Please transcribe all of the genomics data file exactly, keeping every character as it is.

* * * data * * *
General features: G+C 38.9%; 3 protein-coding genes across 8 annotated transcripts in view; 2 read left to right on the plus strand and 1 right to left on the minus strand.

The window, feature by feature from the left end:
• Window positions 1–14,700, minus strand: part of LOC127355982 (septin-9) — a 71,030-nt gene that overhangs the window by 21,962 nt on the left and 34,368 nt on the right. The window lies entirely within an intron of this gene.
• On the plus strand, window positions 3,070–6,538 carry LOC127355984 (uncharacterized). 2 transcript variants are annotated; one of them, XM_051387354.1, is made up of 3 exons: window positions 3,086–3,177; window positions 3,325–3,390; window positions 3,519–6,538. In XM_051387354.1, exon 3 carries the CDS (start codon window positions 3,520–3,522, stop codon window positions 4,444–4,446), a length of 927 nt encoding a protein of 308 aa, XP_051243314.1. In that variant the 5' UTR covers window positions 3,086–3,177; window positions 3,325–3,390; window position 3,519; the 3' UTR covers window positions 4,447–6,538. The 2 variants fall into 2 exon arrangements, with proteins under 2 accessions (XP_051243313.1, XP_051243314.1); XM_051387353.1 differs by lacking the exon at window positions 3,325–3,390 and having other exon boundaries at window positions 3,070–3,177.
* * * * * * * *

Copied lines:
General features: G+C 38.9%; 3 protein-coding genes across 8 annotated transcripts in view; 2 read left to right on the plus strand and 1 right to left on the minus strand.

The window, feature by feature from the left end:
• Window positions 1–14,700, minus strand: part of LOC127355982 (septin-9) — a 71,030-nt gene that overhangs the window by 21,962 nt on the left and 34,368 nt on the right. The window lies entirely within an intron of this gene.
• On the plus strand, window positions 3,070–6,538 carry LOC127355984 (uncharacterized). 2 transcript variants are annotated; one of them, XM_051387354.1, is made up of 3 exons: window positions 3,086–3,177; window positions 3,325–3,390; window positions 3,519–6,538. In XM_051387354.1, exon 3 carries the CDS (start codon window positions 3,520–3,522, stop codon window positions 4,444–4,446), a length of 927 nt encoding a protein of 308 aa, XP_051243314.1. In that variant the 5' UTR covers window positions 3,086–3,177; window positions 3,325–3,390; window position 3,519; the 3' UTR covers window positions 4,447–6,538. The 2 variants fall into 2 exon arrangements, with proteins under 2 accessions (XP_051243313.1, XP_051243314.1); XM_051387353.1 differs by lacking the exon at window positions 3,325–3,390 and having other exon boundaries at window positions 3,070–3,177.